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Acta Cirurgica Brasileira

On-line version ISSN 1678-2674

Acta Cir. Bras. vol.28 no.2 São Paulo Feb. 2013

https://doi.org/10.1590/S0102-86502013000200009 

ORIGINAL ARTICLE
ALIMENTARY TRACT

 

The use of mitomycin C in caustic esophagitis in rats1

 

 

Thais França BustamanteI; Pedro Luiz Toledo de Arruda LourençãoII; Kátia Leitão HigaIII; Amanda Pinter Carvalheiro da SilvaIII; Erika Veruska Paiva OrtolanIV

IMaster in Surgery, Botucatu Medical School, UNESP, Sao Paulo, Brazil. Conception, design, acquisition and interpretation of data
IIPhD, Assistant Professor, Pediatric Surgery, Surgery and Orthopedic Department, Botucatu Medical School, UNESP, Sao Paulo, Brazil. Interpretation of data, manuscript writing
IIIGraduate student, Botucatu Medical School, UNESP, Sao Paulo, Brazil. Acquisition and interpretation of data
IVPhD, Assistant Professor, Pediatric Surgery, Surgery and Orthopedic Department, Botucatu Medical School, UNESP, Sao Paulo, Brazil. Supervised all phases of the study, manuscript writing, critical revision

Correspondence

 

 


ABSTRACT

PURPOSE: To evaluate the topical effects of mitomycin C (MMC) in rats, with or without esophageal dilation, in different moments after esophageal caustic injury with NaOH10%.
METHODS: Forty eight Wistar rats were divided into six groups: "GS" infusion of 0.9% saline solution in the esophagus; "CG" infusion of 0.9% saline solution in the esophagus, with temporary ligation of the organ; "NTG" induction of a caustic lesion without treatment; "GmmcD0" MMC applied immediately after the caustic injury; "GmmcD14" MMC applied 14 days after the caustic injury; "Gdil+mmcD14" esophageal dilation and application of MMC 14 days after caustic injury. We performed contrast esophagograms of four animals from each group, seven and 21 days after the caustic injury. On day 28, all animals were sacrificed, and histopathological analyses were performed on the esophageal specimens.
RESULTS: The contrast images showed total stenosis in NTG and GmmcD0, improving to partial stenosis in GmmcD0. In GmmcD14 and Gdil+mmcD14, two animals of each group improved to partial stenosis. By histopathological analysis, NTG and GmmcD14 presented intermediate damage and GmmcD0 and Gdil+mmcD14 severe damage.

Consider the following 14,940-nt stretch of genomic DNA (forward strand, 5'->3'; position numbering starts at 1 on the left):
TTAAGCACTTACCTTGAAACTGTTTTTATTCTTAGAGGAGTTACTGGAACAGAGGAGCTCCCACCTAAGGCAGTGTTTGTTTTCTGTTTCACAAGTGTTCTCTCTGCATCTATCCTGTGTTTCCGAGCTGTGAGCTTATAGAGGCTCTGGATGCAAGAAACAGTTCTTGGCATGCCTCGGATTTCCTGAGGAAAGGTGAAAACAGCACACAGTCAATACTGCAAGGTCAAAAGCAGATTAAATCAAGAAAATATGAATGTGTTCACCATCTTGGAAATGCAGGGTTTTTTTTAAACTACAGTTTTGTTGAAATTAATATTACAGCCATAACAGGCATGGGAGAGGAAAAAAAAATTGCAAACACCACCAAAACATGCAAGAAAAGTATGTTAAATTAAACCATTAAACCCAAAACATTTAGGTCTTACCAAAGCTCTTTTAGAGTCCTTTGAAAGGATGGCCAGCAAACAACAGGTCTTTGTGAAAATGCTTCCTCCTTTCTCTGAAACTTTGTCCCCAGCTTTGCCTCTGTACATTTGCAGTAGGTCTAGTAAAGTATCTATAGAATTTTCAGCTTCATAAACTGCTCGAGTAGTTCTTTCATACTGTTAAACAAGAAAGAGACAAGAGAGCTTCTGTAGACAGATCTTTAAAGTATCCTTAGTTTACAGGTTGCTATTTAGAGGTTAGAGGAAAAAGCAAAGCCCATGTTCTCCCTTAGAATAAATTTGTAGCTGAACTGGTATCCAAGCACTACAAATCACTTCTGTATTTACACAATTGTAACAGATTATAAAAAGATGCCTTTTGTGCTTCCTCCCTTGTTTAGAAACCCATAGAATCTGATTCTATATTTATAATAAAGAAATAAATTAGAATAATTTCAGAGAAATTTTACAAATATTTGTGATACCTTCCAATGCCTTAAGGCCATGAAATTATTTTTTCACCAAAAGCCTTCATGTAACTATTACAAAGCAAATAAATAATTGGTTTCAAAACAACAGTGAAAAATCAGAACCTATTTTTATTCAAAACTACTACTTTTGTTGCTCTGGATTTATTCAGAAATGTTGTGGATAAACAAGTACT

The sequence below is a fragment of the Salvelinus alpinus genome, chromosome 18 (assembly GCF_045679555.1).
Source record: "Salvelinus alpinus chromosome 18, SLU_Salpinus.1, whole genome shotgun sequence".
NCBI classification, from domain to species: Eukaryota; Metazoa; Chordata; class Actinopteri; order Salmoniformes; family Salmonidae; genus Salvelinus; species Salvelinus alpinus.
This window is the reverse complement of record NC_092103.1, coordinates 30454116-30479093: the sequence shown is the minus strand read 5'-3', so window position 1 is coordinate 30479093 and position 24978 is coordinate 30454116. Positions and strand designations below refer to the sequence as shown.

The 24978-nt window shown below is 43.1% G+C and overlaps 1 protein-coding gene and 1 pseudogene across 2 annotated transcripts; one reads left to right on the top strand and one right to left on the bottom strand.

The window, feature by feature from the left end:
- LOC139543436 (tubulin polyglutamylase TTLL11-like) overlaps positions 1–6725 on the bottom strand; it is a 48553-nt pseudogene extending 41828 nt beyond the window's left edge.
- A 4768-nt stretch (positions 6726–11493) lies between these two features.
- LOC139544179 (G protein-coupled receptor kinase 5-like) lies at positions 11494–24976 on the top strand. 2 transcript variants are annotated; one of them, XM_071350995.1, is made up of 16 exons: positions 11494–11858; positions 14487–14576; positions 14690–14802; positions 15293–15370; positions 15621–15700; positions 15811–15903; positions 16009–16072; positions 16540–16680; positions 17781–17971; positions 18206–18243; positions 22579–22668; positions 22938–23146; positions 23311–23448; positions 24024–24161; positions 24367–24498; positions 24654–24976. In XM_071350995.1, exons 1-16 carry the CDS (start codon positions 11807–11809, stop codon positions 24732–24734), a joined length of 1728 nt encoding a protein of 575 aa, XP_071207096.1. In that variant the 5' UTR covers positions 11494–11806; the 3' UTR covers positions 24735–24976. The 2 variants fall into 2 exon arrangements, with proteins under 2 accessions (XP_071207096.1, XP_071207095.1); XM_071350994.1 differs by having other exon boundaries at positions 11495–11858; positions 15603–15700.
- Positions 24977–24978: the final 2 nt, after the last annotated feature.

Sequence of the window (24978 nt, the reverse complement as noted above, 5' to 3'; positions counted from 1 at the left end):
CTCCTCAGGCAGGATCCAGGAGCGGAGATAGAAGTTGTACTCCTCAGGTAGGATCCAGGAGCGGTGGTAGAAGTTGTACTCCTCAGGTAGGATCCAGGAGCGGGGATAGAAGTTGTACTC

CONCLUSION: The use of mitomycin C had beneficial effects specially when applied immediately after the induction of esophageal lesions.

Key words: Esophageal Stenosis. Mitomycin. Rats.


 

 

Introduction

The ingestion of caustic substances occurs mainly by patients in the pediatric age group, where the esophageal stenosis is the main complication1. Esophageal dilation is the treatment of choice2. Several substances have already been tested in cases refractory to dilation but with unsatisfactory results3. Mitomycin C (MMC), a chemotherapeutic agent that inhibits protein synthesis and the proliferation of fibroblasts, has been used successfully in cases of esophageal stenosis that are refractory to dilation4-5, including the Pediatric Digestive Endoscopy at Botucatu Medical School6. However, there are few experimental studies describing how this substance interacts with damaged tissue and the best time window for its use after caustic injury7-9. The purpose of this study was to evaluate the effects of the topical application of MMC in rats, with or without associated esophageal dilatation, at different moments after the induction of a caustic oesophageal lesion by NaOH10%.

 

Methods

The study was approved by the Ethics Committee on Animal Experiments of Botucatu Medical School.

Forty eight male Wistar rats were used on the experiment. The animals were supplied by the University as health, three month old, grown up individuals, weighting between 250 and 450 grams. After a seven day accommodation period, the animals were split into six groups:

- SG (sham group): infusion of 0.9% saline solution in the distal esophagus without surgical manipulation;

- CG (control group): infusion of 0.9% saline solution in the distal esophagus, associated with temporary ligation of the organ, performed through a Levine probe;

- NTG (non treated group): induction of a caustic lesion without additional treatment;

- GmmcD0: MMC applied immediately after the induction of a caustic lesion;

- GmmcD14: MMC applied 14 days after induction of a caustic lesion;

- Gdil+mmcD14: esophageal dilation and application of MMC 14 days after caustic lesion.

Techniques

For the procedure of caustic lesion induction the animals were anesthetized with ketamine and xylazine, both at a dose of 100mg/kg of body weight intraperitoneally.